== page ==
Every attempt to commercialise the site has failed and it is now home to a loosely marshalled collective of artists, some of whom live on site. While the buildings are brooding, decaying and unmistakably from the Cold War, its lure as a base for artists is mainly due to the space, lack of regulation and very low cost. It seems to be a magnet for people who want to exist outside of conventional society.

Produced by Freya Hellier
A Loftus Media production for BBC Radio 4.


TUE 16:30 Great Lives (b0bgrhxx)
Series 46, Greg Jenner on Gene Kelly

Greg Jenner on the great song and dance man Gene Kelly, star of Singin' In The Rain. "He was so much better than he had any right to be."
Born in Pittsburgh in 1912, Gene Kelly was a broad-shouldered Irish American whose first love was ice hockey.
But according to his biographer, Ruth Leon, he revolutionised movie-making by making the camera dance.
Matthew Parris is impressed.
Kelly's great films also include On The Town and An American in Paris - with extracts and archive, this is a joyful celebration of the great age of Hollywood musicals.
Nominator Greg Jenner is historical consultant on Horrible Histories and author of Dead Famous: A History of Celebrity.

The producer in Bristol is Miles Warde.


TUE 17:00 PM (b0bgp7yx)

Eddie Mair with interviews, context and analysis.


TUE 18:00 Six O'Clock News (b0bgp7z4)

The latest national and international news from BBC Radio 4.


TUE 18:30 Start/Stop (b07m7z0t)
Series 3, Therapy

Start/Stop is a sitcom by Jack Docherty about three marriages in various states of disrepair.

Barney and Cathy have been married for ages and it shows, Evan and Fiona's marriage is one big, noisy argument and David is old enough to be Alice's father.

Start/Stop follows the story of these three couples as they try to make the best of their marriages and friendships, and the characters are able to stop the action, explain themselves to the audience and start it all up again.

This week: 'Therapy', where all the couples end up seeing the same therapist, played by Sanjeev Bhaskar.

Evan and Fiona are already in therapy to tackle their issues with conflict - mostly over where they should keep the keys. Cathy wants Barney to go to a therapist too, as he keeps calling out Alice's name in his sleep. And during their session, David tries to distract the therapist, who he suspects is having his own lustful thoughts about Alice.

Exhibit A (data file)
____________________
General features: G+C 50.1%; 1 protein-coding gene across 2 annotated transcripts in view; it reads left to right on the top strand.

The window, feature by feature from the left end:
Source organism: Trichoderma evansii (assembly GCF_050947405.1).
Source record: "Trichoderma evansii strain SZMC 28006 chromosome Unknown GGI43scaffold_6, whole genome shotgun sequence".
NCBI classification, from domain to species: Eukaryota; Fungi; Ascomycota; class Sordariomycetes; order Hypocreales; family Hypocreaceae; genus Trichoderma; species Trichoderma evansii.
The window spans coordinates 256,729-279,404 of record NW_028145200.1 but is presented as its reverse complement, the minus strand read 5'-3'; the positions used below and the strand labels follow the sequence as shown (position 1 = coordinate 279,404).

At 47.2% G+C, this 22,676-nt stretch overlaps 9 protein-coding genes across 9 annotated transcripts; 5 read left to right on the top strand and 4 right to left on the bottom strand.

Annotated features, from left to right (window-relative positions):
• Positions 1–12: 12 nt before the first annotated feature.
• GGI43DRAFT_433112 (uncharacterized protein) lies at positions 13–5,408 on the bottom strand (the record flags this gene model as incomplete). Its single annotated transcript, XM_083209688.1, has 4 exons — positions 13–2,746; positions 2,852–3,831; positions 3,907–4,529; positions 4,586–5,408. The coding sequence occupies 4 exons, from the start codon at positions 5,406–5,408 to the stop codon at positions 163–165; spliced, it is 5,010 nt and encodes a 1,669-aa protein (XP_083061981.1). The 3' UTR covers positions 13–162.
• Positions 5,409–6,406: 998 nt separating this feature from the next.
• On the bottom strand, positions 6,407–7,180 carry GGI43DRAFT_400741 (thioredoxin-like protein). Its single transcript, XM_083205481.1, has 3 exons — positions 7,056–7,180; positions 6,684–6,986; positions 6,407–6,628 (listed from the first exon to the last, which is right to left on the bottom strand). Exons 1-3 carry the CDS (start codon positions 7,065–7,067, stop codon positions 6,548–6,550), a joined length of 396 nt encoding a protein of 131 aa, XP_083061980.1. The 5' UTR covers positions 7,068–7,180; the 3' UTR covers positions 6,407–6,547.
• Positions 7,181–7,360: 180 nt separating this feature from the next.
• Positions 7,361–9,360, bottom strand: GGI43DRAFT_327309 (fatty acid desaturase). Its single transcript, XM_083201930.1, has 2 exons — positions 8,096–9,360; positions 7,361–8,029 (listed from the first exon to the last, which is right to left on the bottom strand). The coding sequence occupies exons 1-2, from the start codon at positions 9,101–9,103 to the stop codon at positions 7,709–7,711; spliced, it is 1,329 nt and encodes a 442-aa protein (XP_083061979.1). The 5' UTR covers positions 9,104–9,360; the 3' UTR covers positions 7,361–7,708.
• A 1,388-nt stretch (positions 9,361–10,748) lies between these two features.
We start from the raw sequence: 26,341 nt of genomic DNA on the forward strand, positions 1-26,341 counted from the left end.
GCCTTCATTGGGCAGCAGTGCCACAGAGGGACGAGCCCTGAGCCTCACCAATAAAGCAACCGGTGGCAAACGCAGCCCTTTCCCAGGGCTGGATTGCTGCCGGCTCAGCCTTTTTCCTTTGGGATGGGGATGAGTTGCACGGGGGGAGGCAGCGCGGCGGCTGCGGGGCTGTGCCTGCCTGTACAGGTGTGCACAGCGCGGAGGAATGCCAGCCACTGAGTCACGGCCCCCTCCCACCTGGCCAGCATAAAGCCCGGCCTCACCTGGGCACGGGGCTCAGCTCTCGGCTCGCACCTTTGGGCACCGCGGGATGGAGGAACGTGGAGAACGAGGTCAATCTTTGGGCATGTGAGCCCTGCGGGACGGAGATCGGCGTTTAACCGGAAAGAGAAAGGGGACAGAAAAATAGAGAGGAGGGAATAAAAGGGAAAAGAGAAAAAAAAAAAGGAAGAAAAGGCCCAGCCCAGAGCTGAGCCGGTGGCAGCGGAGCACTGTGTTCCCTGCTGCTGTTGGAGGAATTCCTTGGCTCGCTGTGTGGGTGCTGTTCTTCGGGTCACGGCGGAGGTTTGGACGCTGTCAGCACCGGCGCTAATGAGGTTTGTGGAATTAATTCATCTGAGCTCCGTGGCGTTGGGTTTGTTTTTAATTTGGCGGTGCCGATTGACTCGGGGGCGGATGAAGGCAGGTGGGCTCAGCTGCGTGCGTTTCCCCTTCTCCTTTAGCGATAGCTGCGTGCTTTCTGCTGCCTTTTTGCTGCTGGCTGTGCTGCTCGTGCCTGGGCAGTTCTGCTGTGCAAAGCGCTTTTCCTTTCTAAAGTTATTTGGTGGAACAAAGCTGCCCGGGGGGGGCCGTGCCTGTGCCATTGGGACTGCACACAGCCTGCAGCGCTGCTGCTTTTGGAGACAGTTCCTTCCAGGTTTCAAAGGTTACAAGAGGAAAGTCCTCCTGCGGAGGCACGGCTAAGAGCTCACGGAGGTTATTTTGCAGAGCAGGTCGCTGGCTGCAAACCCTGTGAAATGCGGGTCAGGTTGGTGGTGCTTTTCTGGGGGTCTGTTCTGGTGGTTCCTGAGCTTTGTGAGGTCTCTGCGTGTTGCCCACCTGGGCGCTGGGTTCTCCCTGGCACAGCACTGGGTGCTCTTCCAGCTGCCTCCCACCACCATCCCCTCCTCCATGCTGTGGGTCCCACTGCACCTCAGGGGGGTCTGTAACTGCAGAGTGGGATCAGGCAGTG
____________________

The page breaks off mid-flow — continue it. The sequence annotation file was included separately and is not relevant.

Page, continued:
Written by: Jack Docherty
Producer: Claire Jones

A BBC Studio Production.


TUE 19:00 The Archers (b0bgrhxz)

Jazzer digs for dirt and Clarrie is concerned.


TUE 19:15 Front Row (b0bgp7zd)

Arts news, interviews and reviews.


TUE 19:45 15 Minute Drama (b0bgq6f2)
[Repeat of broadcast at 10:45 today]


TUE 20:00 The Last Enemy (b0bgrhy1)

Of all the horrors of the Great War of 1914-1918, perhaps the worst was saved for the end. Writer Nicholas Rankin tracks how the outbreak of influenza in the late summer of 1918 turned into the worst pandemic since the Black Death of the 1340s. Ten million died in WW1, but the 'flu virus' of a century ago killed between 50 and 100 million people in every corner of the globe. In that last year of the war scientists understood bacteria and the germ theory of disease, but they did not have the technology to see viruses, let alone understand them. The unique conditions of the First World War gave the flu virus unparalleled opportunities to reproduce and kill. Millions of healthy young men, packed together into troopships, crowded in camps and trenches, living in battlefields contaminated by poison gases, were like a giant petri dish. Soldiers died like flies, but civilians who flocked together to celebrate the Armistice on 11th November 1918 also infected each other. Modern transport - steamships, railways, bicycles in Africa - helped deadly influenza spread world-wide as troops returned home at the war's end. Once dubbed 'the forgotten pandemic' it is now being re-researched by scientists and historians who wish to learn its lessons for today. In the 1970s, the writer Richard Collier advertised in the newspapers of 29 countries asking for survivors' stories, and in the Imperial War Museum Nicholas Rankin leafs through his huge archive of vivid replies. He also travels to Glasnevin Cemetery in Dublin to hear what oral history can tell us about the impact of the pandemic in Ireland. And he learns how influenza devastated native peoples worldwide, particularly in Polynesia, where a quarter of the population of Western Samoa died.